Cryptocurrency trading desks in Chile have reportedly been granted protection by the nation’s anti-monopoly court, which requires that financial institutions continue to offer banking services to those dealing in digital assets.
Local news outlet Diario Financiero reported (on January 2nd) that the Chilean anti-monopoly court, the Tribunal de Defensa de la Libre Competencia (TDLC), had conducted a poll asking its members whether crypto firms should be allowed access to bank accounts. According to local cryptoasset exchange , Buda.com, which was affected by restrictions previously placed by Chilean banks, the TDLC poll results showed that most respondents voted in favor of allowing crypto firms access to banking services.
Next month, the TLDC will be reviewing testimonies from both parties and Chile’s top government officials including the nation’s finance minister, Felipe Larrain will be present at the hearings. Jose Ramon Valente , the Chilean economy minister, and Segismundo Schulin-Zeuthen, the president of Chile’s banks association, will also be attending the hearings.
Local Banks Request That Anti-Monopoly Court Cancel Protection Measures
In December 2018, the nation’s Supreme Court had stated that Chilean banks were not obligated to providing banking services to digital currency exchanges. The Supreme Court explained that transactions involving cryptocurrencies posed risks to investors as these were not yet regulated in the South American country.
The state-owned Banco del Estado and Itau Corpbanca, the fourth largest commercial bank in Chile with over $48 billion in total assets, have appealed to the anti-monopoly court, asking it to cancel its protection measures. Responding to the statements made by both banks, the TDLC noted that the Supreme Court’s ruling (in favor of closing crypto-related accounts) did not create judicial precedent to uplift previous resolutions.
In March 2018, Chilean crypto exchanges Buda.com, OrionX, and CryptoMKT had revealed that their bank accounts had been suspended by the nation’s financial institutions. However, the TDLC acted quickly by granting them protection, and the nation’s finance minister said Chile’s financial regulators would be working on drafting regulations for cryptocurrencies.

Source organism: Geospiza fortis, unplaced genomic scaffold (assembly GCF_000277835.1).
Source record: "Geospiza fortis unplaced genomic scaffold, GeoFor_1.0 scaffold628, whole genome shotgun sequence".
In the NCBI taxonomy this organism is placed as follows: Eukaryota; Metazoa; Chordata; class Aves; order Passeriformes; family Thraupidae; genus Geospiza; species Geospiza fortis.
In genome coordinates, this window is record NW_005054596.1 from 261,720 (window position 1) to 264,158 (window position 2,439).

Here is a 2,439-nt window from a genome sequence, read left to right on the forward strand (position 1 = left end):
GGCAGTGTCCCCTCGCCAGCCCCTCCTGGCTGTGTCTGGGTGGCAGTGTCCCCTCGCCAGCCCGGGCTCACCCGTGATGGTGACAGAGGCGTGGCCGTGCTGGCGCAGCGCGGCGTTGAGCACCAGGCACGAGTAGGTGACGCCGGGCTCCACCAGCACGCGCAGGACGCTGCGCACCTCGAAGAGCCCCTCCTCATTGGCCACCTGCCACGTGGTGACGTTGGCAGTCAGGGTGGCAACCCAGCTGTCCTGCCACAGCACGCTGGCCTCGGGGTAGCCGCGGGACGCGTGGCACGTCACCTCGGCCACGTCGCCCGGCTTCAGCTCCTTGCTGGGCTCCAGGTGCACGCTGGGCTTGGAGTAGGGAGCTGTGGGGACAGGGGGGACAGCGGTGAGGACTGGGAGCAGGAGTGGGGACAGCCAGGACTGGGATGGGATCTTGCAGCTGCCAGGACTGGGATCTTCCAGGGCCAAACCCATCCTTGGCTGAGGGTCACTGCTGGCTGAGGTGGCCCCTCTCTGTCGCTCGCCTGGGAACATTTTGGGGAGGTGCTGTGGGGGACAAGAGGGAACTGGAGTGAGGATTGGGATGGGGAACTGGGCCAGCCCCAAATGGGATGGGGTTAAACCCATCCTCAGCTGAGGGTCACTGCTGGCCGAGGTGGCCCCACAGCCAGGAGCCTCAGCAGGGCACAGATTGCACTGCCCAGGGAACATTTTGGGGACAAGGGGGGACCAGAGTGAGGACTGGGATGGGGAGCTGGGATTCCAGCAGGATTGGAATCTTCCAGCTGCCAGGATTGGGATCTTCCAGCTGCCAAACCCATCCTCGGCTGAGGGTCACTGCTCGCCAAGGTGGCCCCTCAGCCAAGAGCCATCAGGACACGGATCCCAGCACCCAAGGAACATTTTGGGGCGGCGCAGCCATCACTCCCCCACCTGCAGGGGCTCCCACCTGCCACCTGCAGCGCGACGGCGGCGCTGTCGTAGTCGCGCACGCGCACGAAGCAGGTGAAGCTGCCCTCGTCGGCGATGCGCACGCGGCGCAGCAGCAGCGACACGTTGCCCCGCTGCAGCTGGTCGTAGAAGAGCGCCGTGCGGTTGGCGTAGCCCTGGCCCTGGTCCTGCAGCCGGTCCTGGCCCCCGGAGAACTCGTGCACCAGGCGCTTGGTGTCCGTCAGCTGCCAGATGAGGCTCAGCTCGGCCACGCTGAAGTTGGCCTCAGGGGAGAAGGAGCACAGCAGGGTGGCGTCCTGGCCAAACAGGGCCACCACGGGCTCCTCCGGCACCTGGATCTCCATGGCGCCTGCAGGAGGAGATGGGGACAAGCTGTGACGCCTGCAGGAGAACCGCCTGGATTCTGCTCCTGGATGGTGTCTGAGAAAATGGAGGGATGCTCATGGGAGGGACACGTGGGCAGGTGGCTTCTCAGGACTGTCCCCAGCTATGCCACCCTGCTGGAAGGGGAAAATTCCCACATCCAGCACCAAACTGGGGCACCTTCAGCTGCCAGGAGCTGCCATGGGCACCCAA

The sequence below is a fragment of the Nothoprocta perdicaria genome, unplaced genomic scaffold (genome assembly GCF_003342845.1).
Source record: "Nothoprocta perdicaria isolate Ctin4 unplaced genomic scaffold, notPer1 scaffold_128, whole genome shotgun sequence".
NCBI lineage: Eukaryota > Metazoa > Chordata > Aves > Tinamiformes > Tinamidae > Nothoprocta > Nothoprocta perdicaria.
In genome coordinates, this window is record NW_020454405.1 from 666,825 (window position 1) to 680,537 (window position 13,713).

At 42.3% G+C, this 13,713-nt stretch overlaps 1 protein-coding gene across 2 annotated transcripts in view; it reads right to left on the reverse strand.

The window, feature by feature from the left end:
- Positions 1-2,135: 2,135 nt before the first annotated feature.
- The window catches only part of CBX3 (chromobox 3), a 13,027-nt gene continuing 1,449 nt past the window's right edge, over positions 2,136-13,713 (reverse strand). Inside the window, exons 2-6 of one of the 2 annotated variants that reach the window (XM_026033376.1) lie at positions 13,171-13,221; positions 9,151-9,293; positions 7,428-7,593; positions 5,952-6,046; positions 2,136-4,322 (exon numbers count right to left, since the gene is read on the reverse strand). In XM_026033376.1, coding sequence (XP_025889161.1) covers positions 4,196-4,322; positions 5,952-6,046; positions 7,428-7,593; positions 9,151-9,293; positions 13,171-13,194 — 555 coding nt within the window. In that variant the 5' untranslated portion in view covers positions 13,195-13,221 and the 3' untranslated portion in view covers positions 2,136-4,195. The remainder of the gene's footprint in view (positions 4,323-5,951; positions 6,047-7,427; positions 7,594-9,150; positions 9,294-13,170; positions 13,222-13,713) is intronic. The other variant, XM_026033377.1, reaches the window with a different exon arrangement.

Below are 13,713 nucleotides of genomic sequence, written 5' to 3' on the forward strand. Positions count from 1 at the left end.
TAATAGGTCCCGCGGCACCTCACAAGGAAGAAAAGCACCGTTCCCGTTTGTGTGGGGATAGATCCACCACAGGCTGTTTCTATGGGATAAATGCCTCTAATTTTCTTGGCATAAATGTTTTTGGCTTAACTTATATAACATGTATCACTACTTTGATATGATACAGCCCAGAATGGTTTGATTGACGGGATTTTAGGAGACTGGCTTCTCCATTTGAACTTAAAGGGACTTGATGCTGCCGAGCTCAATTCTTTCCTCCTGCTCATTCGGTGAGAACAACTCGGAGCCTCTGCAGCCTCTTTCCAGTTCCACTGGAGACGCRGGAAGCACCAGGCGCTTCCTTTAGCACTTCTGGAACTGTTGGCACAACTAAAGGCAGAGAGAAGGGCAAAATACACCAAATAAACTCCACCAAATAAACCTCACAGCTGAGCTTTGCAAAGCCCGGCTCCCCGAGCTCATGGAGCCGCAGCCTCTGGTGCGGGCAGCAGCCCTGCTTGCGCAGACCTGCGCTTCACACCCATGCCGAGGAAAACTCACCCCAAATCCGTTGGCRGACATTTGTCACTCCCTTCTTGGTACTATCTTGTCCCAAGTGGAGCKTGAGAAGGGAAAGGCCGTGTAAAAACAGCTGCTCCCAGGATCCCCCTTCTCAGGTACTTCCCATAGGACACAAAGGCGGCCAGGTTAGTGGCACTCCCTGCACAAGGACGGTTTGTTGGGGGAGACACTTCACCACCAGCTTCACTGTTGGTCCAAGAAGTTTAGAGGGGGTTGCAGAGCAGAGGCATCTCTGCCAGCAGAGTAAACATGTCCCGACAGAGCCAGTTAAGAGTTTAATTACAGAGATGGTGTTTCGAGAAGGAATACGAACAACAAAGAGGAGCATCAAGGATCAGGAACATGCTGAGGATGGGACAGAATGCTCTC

Chile’s Finance Minister: Regulations Take Time To Implement
In December 2018, Larrain stated that the country’s regulatory authorities were still in the process of preparing a regulatory framework for digital assets. Commenting on the time-consuming nature of developing regulations, Larrain had said last month:
We are aware that it is important to move in this direction. But all countries in the world are facing similar problems [with regulating cryptoassets], and there is no magic wand to solve them. We are exploring the best solutions to see how to regulate this brand new phenomenon.
As CryptoGlobe reported in September of last year , only about 39% of Chilean citizens responding to a nationwide survey had said they had at least heard of digital currencies. Other findings from the study suggest that younger people were more likely to be interested in learning more about cryptoassets.
Men in Chile also appeared to be more knowledgeable about cryptocurrency trading (compared to women of the same age groups).